Above: Entry sign to the Avalon Area of Patapsco Valley State Park. According to an information plaque in this area of the park, "The Civilian Conservation Corps transformed Patapsco Valley State Forest Reserve's informal recreation ground into the extensive Patapsco Valley State Park, which is our legacy today. Stone picnic shelters, roads, and trails are visible reminders of the work done by the young men of the CCC." Photo taken 2012.
Above: The CCC built this small stone pavilion at Patapsco Valley State Park. Photo taken 2012.
Above: This larger pavilion at Patapsco Valley State Park--"Shelter 66"--was also built by the CCC. Photo taken 2012.
Above: Inside Shelter 66. The building techniques used by the CCC is always interesting to see. Photo taken in 2012.
Above: An information plaque at New Germany State Park states: "The Recreation Hall was the center of social life in the (CCC) barracks. There were tables for pool and other games. There was a place to write home and to read. There was a canteen to purchase personal items and snacks. A stage at one end of the hall was often the site of plays and music programs. Church services were held there on Sundays. Although the CCC Company at New Germany was disbanded in 1938, the 'Rec Hall' continues to be used today for numerous community and park events." Photo taken 2012.
Above: According to the Maryland Department of Natural resources, CCC-built cabins at New Germany are still in use today (see here). Photo taken in 2012.
Above: According to a nearby information plaque, New Germany Lake was considered too dangerous to swim in before the arrival of the CCC. However, "In the early 1930s, President Roosevelt's Civilian Conservation Corps (CCC) drained Swauger's Dam, cleared out the many logs that were on the bottom and built a new earthen breast works for the dam. Improvements also included a spillway. Fishing then became a prime use of the lake, which was plentifully stocked. Swimming was also possible now that the lake was refilled." Photo taken 2012.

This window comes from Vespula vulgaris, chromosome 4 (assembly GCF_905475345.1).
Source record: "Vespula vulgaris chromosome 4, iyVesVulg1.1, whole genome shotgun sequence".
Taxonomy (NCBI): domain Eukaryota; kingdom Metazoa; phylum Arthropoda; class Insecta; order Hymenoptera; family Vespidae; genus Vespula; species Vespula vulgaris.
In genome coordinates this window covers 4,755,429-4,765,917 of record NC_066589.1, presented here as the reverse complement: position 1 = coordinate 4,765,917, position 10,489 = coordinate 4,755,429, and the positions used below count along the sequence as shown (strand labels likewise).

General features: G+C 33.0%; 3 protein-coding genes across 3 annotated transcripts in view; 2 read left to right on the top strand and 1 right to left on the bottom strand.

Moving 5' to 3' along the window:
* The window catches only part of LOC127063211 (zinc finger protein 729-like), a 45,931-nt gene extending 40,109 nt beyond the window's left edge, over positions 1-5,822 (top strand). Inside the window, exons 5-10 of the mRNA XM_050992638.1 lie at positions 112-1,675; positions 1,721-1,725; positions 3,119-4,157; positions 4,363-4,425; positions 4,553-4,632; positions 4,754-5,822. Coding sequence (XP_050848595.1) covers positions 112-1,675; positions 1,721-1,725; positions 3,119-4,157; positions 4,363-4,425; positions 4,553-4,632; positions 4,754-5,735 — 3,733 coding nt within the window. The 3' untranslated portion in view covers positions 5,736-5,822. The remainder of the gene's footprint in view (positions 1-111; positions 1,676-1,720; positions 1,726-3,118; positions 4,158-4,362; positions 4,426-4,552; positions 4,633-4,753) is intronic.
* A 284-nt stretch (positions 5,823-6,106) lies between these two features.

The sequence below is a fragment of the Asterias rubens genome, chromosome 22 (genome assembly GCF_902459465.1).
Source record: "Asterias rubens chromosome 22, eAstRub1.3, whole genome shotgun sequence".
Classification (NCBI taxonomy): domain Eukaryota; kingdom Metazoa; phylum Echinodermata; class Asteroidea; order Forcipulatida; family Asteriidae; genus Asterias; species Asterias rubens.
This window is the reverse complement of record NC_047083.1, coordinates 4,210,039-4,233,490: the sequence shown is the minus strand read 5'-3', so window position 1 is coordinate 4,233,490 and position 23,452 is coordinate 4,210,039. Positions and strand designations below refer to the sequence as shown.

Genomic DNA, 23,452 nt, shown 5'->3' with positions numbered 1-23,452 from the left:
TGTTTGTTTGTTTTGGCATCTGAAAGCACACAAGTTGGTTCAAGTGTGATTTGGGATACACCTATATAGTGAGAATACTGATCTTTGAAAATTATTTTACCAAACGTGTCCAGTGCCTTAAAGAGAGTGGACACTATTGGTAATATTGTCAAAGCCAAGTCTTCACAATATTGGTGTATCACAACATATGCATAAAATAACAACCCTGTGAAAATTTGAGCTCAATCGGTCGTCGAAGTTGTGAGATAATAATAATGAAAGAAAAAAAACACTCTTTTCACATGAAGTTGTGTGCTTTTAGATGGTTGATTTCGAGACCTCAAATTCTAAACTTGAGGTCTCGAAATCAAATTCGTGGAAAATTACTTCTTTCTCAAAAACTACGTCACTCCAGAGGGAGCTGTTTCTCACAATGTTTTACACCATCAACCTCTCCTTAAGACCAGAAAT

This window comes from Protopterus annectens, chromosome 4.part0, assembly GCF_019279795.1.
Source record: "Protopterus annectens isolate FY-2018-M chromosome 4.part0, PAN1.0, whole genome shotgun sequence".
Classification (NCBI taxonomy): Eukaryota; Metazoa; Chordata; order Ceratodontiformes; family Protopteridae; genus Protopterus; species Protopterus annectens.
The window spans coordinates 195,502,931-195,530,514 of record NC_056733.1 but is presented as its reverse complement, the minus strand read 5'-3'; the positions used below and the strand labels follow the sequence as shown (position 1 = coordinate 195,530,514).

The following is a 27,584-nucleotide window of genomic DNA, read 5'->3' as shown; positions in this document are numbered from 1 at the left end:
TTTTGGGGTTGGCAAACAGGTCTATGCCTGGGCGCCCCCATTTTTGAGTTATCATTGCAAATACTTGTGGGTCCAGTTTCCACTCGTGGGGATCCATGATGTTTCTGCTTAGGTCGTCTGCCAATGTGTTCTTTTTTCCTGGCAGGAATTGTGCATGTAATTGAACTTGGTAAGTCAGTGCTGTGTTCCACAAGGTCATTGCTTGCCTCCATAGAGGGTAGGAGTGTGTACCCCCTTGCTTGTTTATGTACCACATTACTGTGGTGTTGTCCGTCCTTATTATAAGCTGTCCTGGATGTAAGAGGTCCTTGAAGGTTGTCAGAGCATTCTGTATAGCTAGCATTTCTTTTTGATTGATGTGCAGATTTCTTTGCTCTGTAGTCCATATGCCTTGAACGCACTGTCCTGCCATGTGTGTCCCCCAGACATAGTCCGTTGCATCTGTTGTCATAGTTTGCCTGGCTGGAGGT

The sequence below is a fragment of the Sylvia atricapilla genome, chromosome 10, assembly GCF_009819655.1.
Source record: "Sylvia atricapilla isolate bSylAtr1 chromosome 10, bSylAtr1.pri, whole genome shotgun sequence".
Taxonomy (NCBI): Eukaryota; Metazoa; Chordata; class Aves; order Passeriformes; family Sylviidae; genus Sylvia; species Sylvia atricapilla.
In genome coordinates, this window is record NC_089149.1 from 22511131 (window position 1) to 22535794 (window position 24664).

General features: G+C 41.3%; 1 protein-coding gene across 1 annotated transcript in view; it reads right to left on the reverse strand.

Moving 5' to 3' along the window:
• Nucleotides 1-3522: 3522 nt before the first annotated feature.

Above: Many of the pavilions at New Germany State Park were built by the CCC. Photo taken in 2012.
Above: According to the Maryland Department of Natural Resources (DNR), this fire lookout tower was constructed by the CCC in 1934, by the Doncaster CCC Camp (see photos below). It is now used for communication purposes, holding antennas for the state police and the DNR (see here for more information). Photo taken 2012.
Above: Entry sign at Doncaster Demonstration Forest. There doesn't appear to be a lot of easily-accessible information about what the CCC did here (in comparison to information available for other sites), but there is a 1938 photo in the book "Maryland's Forests and Parks" by Robert F. Bailey showing three African American CCC workers cutting down a pine tree in the forest. Also, this African American CCC camp is given credit for building the fire tower in Welcome, Maryland, not far from Doncaster (see photo above). Photo taken 2012.
Above: The CCC did not create Smokey the Bear or put up this sign at Doncaster. Still, this shirt-free bear, with the shovel and the rolled up pant legs, seems to have been inspired by the CCC. And, interestingly, Smokey was "born" shortly after the CCC dissolved. Furthermore, remember that preventing fires and firefighting was a major role of the CCC. Photo taken 2012.